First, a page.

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Full Preterism and The Church
by John McPherson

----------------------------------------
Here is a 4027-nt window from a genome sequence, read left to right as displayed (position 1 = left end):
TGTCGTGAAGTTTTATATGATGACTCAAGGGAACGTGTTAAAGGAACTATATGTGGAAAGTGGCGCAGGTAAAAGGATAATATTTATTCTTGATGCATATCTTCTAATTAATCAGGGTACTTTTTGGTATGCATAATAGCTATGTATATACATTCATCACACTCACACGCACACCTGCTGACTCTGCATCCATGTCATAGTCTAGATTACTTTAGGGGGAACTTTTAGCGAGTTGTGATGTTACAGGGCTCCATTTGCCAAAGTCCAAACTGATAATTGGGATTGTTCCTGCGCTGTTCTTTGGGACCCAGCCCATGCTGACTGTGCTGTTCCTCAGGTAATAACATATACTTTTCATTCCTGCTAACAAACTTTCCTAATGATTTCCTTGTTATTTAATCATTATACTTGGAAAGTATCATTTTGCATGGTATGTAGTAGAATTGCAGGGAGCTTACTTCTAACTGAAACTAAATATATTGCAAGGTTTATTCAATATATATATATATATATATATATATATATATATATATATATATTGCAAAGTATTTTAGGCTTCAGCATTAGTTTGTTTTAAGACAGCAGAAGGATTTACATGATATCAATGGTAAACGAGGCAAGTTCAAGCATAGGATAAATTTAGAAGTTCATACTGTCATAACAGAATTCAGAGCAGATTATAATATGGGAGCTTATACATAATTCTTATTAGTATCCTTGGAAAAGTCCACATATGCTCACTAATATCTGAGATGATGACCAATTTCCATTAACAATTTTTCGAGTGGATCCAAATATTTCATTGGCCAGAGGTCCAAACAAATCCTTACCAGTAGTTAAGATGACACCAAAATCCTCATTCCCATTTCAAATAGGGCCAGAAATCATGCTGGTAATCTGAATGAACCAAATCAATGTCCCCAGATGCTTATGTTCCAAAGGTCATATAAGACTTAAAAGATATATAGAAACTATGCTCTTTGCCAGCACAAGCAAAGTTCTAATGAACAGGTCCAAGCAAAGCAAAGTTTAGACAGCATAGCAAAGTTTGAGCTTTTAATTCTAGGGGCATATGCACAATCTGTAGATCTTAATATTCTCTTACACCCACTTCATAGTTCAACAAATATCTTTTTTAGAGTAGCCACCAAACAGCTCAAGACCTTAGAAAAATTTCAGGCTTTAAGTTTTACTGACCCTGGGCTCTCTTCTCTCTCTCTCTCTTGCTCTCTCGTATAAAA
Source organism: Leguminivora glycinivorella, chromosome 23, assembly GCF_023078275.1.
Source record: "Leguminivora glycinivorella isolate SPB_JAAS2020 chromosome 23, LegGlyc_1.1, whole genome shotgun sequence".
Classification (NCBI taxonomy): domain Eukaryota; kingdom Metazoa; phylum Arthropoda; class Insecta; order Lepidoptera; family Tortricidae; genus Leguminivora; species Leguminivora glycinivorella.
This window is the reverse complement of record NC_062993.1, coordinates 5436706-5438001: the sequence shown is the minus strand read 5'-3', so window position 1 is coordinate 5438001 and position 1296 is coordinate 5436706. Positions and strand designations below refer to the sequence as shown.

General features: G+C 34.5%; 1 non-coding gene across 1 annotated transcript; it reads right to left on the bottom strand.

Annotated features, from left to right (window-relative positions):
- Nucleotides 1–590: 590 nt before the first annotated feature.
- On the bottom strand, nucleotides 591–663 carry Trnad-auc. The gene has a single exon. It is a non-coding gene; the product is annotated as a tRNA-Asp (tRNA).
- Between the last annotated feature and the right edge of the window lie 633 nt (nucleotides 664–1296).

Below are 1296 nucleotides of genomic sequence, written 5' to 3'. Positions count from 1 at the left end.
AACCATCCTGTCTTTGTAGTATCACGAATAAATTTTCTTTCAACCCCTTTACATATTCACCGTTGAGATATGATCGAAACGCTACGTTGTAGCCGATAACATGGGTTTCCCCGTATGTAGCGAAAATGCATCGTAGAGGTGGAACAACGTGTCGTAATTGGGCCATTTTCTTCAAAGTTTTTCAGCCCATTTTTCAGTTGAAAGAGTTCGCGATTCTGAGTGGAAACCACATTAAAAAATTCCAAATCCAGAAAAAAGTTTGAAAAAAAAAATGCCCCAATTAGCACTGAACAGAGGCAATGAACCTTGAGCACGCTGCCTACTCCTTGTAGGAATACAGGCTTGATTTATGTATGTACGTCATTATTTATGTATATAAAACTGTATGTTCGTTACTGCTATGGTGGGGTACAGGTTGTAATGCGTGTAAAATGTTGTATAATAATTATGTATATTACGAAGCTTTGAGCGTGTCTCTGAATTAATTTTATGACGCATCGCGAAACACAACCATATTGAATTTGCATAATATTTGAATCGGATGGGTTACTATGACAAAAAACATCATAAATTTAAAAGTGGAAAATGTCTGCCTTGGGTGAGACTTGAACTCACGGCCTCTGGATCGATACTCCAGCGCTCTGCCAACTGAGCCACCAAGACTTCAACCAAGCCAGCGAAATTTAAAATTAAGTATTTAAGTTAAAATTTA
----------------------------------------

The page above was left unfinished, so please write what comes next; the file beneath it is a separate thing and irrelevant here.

Those (including myself) who subscribe to the Fulfilled Eschatology position, hold a uniquely historical perspective on the Scriptures and the entities revealed therein. This perspective guides the hermeneutical approach of the Full Preterist (FP hereafter) exegete. The goal is to read and understand the text from the viewpoint of one of the original recipients of the written revelation of God – the holy Scriptures. This is accomplished in large measure by careful, rigorous analysis of the text itself via cross-referencing passages and individual verses with other texts in both Testaments. The result is a thoroughly contextual understanding of any given portion of Scripture, in both the most immediate and broadest senses. Historical relevance is paramount, and personal application is a far lower priority than with most futurists (including Partial Preterists).Those (including myself) who subscribe to the Fulfilled Eschatology position, hold a uniquely historical perspective on the Scriptures and the entities revealed therein. This perspective guides the hermeneutical approach of the Full Preterist (FP hereafter) exegete. The goal is to read and understand the text from the viewpoint of one of the original recipients of the written revelation of God – the holy Scriptures. This is accomplished in large measure by careful, rigorous analysis of the text itself via cross-referencing passages and individual verses with other texts in both Testaments. The result is a thoroughly contextual understanding of any given portion of Scripture, in both the most immediate and broadest senses. Historical relevance is paramount, and personal application is a far lower priority than with most futurists (including Partial Preterists).In terms of the subject at hand in this article, “the church” (Gk. “ekkleisia”) has no clear textual support in terms of its perpetuation as an entity for time indefinite, beyond the First Century era (pre-70 AD in particular). The passages dealing with “church structure” and authority, as well as the goal and hope of “the church”, in its various metaphorical incarnations as both “the Body” and “the Bride” of Christ are clearly time-limited in nature, and have as their focus the saints of the NT period of history. A very specific number of people/saints were “elected” to make up the membership of that foundational generation of the New Covenant Kingdom of Christ. THEY were the “Body of Christ” and His “Bride”. WE are not. As FPs, we believe that the “Marriage Supper of the Lamb” and His “Bride” occurred @ AD 70. There is, of course, ample evidence of the fulfillment of ALL prophecy in the Scriptures at this time, and it is not the goal of this article to elaborate on the fundamentals of this position. However, it is instructive to note that the metaphor of “the Bride” is directly associated with this historically accomplished event, and thus it is plain that this spousal metaphor has no application to any corporate gathering of the saints today (within the FP paradigm).